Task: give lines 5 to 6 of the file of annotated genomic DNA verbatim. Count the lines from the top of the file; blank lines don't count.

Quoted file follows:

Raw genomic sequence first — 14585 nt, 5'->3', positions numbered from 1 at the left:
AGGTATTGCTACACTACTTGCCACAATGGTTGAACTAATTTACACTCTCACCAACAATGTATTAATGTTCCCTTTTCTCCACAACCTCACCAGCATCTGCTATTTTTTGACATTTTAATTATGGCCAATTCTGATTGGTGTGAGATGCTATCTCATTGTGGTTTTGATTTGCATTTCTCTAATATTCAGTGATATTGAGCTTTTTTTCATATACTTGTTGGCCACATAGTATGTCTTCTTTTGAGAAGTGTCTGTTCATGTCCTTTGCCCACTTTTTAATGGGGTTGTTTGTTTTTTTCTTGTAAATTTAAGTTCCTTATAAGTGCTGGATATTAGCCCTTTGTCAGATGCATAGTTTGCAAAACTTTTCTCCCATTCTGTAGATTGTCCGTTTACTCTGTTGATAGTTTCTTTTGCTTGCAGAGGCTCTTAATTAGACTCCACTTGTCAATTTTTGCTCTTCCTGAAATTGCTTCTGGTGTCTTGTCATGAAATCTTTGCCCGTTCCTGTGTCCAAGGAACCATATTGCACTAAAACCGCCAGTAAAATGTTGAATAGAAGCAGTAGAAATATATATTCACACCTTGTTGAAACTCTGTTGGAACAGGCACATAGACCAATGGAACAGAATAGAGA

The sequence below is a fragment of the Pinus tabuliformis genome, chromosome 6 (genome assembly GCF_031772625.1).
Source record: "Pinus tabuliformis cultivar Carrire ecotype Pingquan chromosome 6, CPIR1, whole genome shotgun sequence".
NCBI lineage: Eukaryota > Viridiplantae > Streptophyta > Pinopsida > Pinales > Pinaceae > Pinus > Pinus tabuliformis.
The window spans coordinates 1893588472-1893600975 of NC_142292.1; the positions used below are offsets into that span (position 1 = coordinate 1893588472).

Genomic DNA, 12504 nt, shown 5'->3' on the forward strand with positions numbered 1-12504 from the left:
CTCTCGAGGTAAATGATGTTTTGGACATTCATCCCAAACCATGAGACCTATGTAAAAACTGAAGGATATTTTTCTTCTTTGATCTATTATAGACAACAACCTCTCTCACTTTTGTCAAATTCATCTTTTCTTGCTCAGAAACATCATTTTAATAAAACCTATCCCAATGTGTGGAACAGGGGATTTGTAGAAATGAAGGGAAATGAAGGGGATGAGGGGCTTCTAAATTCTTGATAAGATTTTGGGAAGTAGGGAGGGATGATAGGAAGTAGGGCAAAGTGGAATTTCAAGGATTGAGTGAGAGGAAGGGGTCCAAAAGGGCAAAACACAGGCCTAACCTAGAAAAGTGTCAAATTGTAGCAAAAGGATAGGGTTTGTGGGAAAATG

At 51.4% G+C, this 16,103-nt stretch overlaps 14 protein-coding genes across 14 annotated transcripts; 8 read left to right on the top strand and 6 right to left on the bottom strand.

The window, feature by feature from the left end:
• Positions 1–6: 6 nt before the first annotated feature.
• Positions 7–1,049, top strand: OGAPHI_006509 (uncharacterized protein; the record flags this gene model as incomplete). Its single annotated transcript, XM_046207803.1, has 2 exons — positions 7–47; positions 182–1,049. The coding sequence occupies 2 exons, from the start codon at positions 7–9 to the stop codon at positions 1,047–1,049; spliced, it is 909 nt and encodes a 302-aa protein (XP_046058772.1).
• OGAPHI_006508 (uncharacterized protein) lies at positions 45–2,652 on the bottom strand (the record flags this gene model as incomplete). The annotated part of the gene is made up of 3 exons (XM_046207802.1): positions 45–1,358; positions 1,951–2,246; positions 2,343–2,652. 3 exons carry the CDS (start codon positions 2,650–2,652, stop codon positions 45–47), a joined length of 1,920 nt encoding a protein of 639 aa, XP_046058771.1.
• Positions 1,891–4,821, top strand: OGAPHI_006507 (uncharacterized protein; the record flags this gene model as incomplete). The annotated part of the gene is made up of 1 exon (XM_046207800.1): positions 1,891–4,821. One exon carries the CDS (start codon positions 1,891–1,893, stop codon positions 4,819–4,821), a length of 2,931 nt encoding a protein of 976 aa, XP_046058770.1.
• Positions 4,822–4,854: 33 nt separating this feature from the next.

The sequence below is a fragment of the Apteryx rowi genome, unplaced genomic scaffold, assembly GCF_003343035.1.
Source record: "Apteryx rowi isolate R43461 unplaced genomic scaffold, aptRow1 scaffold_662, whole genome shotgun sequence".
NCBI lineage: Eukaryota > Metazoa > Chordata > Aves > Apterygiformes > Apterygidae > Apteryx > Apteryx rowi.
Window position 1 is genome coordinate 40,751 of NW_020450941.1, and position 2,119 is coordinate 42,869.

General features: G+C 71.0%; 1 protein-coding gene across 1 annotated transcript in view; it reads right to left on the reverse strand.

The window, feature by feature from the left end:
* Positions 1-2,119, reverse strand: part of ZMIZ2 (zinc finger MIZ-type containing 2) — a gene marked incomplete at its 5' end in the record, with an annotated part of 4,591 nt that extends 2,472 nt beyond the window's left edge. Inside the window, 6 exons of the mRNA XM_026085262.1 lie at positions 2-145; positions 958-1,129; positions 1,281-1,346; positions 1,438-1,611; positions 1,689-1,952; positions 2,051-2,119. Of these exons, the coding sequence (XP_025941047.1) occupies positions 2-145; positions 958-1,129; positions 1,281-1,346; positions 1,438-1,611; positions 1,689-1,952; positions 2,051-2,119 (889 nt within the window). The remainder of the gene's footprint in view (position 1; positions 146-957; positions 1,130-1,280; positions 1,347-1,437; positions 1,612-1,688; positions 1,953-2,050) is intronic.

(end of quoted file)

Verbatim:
NCBI lineage: Eukaryota > Viridiplantae > Streptophyta > Pinopsida > Pinales > Pinaceae > Pinus > Pinus tabuliformis.
The window spans coordinates 1893588472-1893600975 of NC_142292.1; the positions used below are offsets into that span (position 1 = coordinate 1893588472).